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Health fears for tribes deprived of salmon diet
BEN GRIFFITHS, Business Staff

THE native Americans waging a war against ScottishPower over ancient fishing rights have presented academic research which, they claim, links deteriorating health among tribesmen to declining salmon stocks.

Members of the Karuk tribe were in the deputation which travelled to
Edinburgh last year to lobby ScottishPower for the removal of hydroelectric dams on the Klamath River.

Four tribes protested at the Glasgow-based group's annual meeting and are suing its
US unit PacifiCorp for 5.3m, claiming the dams it operates block 350 miles of historic salmon-spawning grounds.

Now a
University of California study has claimed the native Americans have been forced to adopt unhealthy high-starch diets because they cannot catch salmon from the river which runs through northern California and southern Oregon.
Dr Kari Norgaard, author of the study, said: "Because they have been denied access to salmon, the incidence of diabetes and heart disease among tribal members has sky-rocketed. Fewer fish in the river has meant fewer salmon for the tribe to harvest, denying it both a traditional subsistence food source and a basis for a modern economy."

Salmon once represented a staple of the Karuk diet, with the average tribesman consuming 450lb of salmon a year before Europeans arrived with the goldrush of the 1850s. Today, salmon consumption is less than 5lb a year for each person.

Ron Reed, a Karuk fisherman, said: "The lack of good food is killing our people. Instead of having healthy food to eat, we are relegated to eating commodity foods. That's our subsidy unhealthy high-starch foods. Because of our poverty, we're forced to eat what the government gives us."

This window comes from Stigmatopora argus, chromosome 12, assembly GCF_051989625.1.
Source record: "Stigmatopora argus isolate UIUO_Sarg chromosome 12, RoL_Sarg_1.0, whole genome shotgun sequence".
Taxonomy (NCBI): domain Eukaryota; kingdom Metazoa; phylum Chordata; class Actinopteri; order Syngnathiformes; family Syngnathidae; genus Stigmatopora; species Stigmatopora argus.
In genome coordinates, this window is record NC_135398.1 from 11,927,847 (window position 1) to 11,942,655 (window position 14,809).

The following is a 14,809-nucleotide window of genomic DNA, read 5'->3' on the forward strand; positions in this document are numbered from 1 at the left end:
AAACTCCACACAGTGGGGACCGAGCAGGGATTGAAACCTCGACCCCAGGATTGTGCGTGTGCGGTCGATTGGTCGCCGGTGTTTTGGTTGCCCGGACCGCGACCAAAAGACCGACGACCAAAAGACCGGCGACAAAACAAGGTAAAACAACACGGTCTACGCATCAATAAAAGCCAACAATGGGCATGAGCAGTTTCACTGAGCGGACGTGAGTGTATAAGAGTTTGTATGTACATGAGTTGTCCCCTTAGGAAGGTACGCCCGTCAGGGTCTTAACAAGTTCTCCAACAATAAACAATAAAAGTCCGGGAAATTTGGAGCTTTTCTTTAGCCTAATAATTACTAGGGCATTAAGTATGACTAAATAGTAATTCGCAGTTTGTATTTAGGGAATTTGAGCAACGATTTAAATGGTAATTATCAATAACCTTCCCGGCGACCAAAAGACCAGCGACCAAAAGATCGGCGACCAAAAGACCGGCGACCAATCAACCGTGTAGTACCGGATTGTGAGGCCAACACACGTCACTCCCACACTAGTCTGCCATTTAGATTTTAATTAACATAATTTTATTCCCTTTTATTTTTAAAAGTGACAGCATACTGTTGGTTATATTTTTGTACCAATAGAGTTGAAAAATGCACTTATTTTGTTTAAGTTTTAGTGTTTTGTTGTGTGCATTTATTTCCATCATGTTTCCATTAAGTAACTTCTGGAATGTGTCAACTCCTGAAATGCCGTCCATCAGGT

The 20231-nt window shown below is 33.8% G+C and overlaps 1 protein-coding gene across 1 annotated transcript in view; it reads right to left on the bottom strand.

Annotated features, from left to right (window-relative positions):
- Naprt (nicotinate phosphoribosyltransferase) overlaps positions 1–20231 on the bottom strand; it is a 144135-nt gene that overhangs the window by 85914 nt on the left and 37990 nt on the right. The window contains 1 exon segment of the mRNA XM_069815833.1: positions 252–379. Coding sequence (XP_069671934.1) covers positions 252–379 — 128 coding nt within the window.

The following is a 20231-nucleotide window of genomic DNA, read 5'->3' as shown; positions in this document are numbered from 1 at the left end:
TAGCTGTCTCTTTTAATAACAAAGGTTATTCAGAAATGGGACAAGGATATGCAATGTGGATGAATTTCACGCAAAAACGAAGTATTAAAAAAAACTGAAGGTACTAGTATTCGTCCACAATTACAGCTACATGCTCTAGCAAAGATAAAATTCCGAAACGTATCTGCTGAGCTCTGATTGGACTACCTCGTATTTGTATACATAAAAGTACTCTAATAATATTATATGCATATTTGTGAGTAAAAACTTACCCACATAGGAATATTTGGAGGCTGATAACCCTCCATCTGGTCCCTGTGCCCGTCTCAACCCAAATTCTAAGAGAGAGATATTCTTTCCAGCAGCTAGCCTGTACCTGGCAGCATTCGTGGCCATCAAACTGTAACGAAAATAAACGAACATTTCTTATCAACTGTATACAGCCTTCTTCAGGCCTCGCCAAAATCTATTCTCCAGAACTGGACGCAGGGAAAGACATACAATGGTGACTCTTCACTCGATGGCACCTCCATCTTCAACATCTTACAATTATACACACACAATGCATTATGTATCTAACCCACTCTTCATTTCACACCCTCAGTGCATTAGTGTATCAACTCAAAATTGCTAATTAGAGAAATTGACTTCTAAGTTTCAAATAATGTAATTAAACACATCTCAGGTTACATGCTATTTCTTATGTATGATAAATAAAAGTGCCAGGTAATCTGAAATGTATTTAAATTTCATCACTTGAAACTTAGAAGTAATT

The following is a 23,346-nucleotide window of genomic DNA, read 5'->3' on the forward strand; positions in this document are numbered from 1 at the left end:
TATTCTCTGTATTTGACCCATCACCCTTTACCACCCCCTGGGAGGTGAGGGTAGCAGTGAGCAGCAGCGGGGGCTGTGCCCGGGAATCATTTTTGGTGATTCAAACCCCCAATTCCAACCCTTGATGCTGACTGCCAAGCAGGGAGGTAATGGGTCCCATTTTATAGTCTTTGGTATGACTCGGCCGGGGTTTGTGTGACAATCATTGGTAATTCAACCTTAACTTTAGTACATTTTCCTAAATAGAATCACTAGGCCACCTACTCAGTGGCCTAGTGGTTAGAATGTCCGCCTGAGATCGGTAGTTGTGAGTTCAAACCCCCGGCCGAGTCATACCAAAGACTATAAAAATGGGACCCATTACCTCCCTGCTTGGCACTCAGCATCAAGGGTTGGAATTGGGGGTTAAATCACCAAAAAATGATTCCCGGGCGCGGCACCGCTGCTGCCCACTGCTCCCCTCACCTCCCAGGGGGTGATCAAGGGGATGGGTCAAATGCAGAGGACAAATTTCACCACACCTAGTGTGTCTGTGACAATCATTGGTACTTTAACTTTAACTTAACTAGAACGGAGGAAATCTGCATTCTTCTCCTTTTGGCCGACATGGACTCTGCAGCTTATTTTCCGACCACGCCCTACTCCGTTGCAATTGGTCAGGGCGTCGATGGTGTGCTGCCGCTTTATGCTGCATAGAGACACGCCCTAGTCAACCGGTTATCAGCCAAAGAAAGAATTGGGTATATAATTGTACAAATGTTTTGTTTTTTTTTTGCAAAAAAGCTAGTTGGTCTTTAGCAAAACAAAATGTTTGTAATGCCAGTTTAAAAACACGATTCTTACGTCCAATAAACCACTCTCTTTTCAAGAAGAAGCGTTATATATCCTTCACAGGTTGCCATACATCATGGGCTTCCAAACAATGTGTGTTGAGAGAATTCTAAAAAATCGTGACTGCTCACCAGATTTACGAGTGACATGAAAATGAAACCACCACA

Tribal leaders, including vice-chair Leaf Hillman, have promised to bring the salmon home by removing the Klamath dams so that salmon reach their spawning grounds.

Mr Hillman said: "When we travelled to
Scotland last summer, we were given an assurance from ScottishPower's management that they would work with us to find a solution to our problems. We are calling on ScottishPower, once again, to live up to that assurance and help us bring the salmon home. If they do not, they are consigning our tribal health, wealth and culture to the dustbin."

The study also highlighted the despair and hopelessness experienced by the tribe members due to the loss of control over how the river and its fisheries are managed.

Mr Hillman added: "Depression is a major problem here, from our young people to our elders. It has to do with realising that our resources and our ability to carry on our traditions are controlled by people outside the area, often in other countries people who don't really know or care about what happens to our way of life."

The tribes have threatened to return to
Scotland "year-after-year" to press their case. Licences for the project, which includes five dams, are due to expire in 2006 and PacifiCorp has applied for a renewal.

Last July, Ian Russell, ScottishPower's chief executive, gave the tribes a "personal commitment" that he would find the right solution.

A ScottishPower spokes-man said: "This is one of many issues being considered by the federal regulators as part of the complex relicensing process. Given the varied and fundamental changes to the lifestyle of the Klamath tribes in the last 70 years, it is difficult to evaluate the impact of one single factor in isolation."


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